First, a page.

diversity in the gaming industry - our Grande Vegas update

Three years after the #MeToo movement targeted the gaming industry for a male-dominated culture, a toxic work environment for women, allowing the  proliferation of harassing behavior towards female gamers and minimizing women characters in games, the changes have been too little and too slow.

Some of the most blatant aggressions against women, including allegations of harassment of women esports competitors and sexual abuse of women workers in video and Vegas casino online real money gaming studios, were covered extensively in the press which forced action.

But, say many activists, as soon as the hoopla died down, so did the willingness to change the toxic anti-woman environment within the gaming industry. Now, they say, the situation has returned to its status quo.

Where Do We Stand?

To no one’s great surprise, gaming industry statistics shows that 79% of all video game main characters are male. That is, coincidently (or not) almost identical to stats for the gaming industry as a whole where men make up 76% of the gaming industry workforce. Could there be a correlation the industry’s gender ratio and the gender ratio of the games produced? Speculation.

Another interesting and coincidental correlation involves ethnic groupings. The ABK People Analytics team reports that  40% of all gaming industry employees are UEGs (of an underrepresented ethnic group, also known as BIPOC) while 46% of video game main characters are BIPOCs.

While ABK’s data records only information regarding full-time employees and doesn’t include statistics on temp and contract workers, it still paints a picture of a while and male-dominated gaming industry that doesn’t echo the worldwide audience that it tries to cultivate.

45% of gamers are women, says the Entertainment Software Association (ESA), but women are not adequately represented in games. Why?

Real Gamers

Part of the problem is that there’s a significant element of the gaming community that continues to label women as “not real gamers” and tries to exclude them. They talk about the “question” of whether or not to let women into the esports world and often spew verbal abuse at the women during games, notably in the “boys” games like Call of Duty, Overwatch and Valorant which are among the biggest and most popular esports competitions.

Women players are subjected to sexism and even threats of physical violence. The 2014 loosely-organized #Gamergate” resulted in an open and unrepentant misogynistic online harassment campaign that targeted female gamers.


Companies like Facebook and Google were the first to publish diversity reports that documented steps that those companies were taking towards a more diverse environment. Only recently, however, have the major gaming companies like Activision Blizzard, Unity and Riot Games have begun to do the same.

A new project, the Protocol Diversity Tracker, has begun to compile and analyze that data to encourage an examination of diversity in the gaming world.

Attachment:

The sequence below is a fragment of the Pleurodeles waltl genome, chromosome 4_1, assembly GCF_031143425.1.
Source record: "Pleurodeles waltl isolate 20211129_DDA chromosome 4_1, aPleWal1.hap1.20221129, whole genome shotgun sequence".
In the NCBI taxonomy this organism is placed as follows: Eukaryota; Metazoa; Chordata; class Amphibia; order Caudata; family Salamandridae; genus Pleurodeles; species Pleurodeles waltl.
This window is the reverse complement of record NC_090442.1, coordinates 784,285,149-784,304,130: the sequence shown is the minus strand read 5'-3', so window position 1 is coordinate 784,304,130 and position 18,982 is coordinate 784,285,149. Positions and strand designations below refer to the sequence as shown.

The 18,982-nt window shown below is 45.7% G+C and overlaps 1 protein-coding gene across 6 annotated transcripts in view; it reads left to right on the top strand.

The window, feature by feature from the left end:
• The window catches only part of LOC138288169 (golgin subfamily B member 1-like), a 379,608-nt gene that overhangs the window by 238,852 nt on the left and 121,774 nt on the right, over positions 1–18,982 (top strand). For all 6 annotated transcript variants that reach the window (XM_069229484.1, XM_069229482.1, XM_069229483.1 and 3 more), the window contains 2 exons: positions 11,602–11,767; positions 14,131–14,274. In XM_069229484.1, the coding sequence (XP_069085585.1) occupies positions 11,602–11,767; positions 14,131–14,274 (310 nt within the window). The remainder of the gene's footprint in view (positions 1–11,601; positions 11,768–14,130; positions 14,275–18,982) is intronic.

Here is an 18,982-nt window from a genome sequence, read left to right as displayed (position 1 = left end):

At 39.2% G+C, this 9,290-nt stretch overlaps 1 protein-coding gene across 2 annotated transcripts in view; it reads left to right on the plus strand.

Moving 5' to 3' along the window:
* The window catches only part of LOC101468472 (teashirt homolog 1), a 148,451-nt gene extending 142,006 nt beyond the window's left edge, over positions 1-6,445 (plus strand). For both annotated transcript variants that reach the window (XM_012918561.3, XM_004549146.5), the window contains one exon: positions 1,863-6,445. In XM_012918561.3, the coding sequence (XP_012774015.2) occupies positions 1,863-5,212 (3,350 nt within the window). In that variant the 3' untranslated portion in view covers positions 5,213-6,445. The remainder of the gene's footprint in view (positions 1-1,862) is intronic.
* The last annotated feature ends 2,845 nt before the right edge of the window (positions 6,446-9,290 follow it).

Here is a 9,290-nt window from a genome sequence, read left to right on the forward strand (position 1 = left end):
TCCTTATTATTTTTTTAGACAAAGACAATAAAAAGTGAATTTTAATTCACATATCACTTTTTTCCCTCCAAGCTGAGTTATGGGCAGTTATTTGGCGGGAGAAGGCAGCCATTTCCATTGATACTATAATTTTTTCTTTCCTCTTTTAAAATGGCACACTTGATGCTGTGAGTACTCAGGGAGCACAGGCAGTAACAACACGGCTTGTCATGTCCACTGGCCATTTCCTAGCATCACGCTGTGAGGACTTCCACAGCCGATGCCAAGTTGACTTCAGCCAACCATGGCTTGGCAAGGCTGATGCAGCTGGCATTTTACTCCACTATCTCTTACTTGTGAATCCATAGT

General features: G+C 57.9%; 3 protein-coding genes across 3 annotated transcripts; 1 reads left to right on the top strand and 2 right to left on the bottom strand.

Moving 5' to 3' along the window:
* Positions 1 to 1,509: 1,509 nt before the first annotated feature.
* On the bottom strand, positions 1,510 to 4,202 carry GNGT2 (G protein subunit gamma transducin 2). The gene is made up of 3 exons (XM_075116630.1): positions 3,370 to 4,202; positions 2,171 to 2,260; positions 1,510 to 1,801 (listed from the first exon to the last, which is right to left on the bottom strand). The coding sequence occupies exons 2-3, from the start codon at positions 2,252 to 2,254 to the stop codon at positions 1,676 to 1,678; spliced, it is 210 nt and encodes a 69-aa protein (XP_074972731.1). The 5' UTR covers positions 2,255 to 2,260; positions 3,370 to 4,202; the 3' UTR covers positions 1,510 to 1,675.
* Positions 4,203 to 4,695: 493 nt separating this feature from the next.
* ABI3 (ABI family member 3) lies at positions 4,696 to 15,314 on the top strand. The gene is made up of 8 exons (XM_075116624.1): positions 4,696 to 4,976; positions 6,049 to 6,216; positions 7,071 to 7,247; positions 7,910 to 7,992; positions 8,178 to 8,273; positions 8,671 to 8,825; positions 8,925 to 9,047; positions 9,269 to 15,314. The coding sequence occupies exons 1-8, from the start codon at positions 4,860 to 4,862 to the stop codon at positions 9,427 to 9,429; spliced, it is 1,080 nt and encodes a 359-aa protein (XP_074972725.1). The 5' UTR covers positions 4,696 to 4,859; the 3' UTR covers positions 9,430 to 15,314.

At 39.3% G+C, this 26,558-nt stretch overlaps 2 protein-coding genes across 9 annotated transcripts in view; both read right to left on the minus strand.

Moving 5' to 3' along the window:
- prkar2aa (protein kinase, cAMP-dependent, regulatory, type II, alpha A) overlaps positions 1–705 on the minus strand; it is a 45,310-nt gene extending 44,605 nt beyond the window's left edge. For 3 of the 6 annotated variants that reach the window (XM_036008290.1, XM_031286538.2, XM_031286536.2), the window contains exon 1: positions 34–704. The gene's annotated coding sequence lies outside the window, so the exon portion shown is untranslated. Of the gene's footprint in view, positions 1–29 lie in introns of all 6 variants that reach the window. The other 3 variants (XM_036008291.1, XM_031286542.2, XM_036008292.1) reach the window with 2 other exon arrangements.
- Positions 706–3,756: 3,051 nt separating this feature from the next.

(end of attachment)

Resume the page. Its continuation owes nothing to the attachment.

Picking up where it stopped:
The scrutiny may finally be paying off after years of the big industry companies lagging in making any effort to track or make progress on diversity. While women account for approximately 30% of workers at Google and Facebook, the number is closer to 24% at industry bigwigs like Activision Blizzard, Electronic Arts and Unity while the percentage of Black and Hispanic employees is in the single digits.

Last year the gaming industry saw an event that shook up many gaming companies enough to get them to start focusing on a bit of transparency. The incident involved Activision Blizzard which was the target of a lawsuit filed by the State of California.

The state had investigated allegations of sexual harassment and discrimination in the company and the findings prompted the state to sue the company. Public outrage, along with a unification of Activision Blizzard employees who organized, staged walkouts and threatened other sanctions, shook up Activision Blizzard and other companies who suddenly saw themselves as vulnerable.

The Activision Blizzard case was eventually settled out of court on the federal level, much to the chagrin of the California state prosecutor.

Tai Wingfield, the senior director of diversity and inclusion at Unity, acknowledged, “As the war for talent intensifies and as customers, employees and potential candidates across industries increasingly expect the organizations they support or work for to take diversity and inclusion seriously, the pressure to track and report progress has intensified…. People expect more transparency and accountability.”

On the Ground

Game developers support diversity in the workplace but whether or not it’s really happening is a matter of dispute. In the International Game Developers Association’s latest Developer Satisfaction Survey, the majority of respondents agreed that it was important to have diversity in the workplace but less than half said that they had seen any change and 25% of respondents didn’t know if their company had any programs in place to encourage diversity.

Many major players in the gaming industry including Valve, Roblox, Ubisoft, Epic, Zynga and Niantic haven’t issued any diversity reports yet whatsoever. But as calls from employees and the public for accountability grow, it’s going to be harder and harder for such companies to ignore the need to be forthright in acknowledging what they have done, and what they still need to do, to create a more diverse and inclusive environment in their gaming world.


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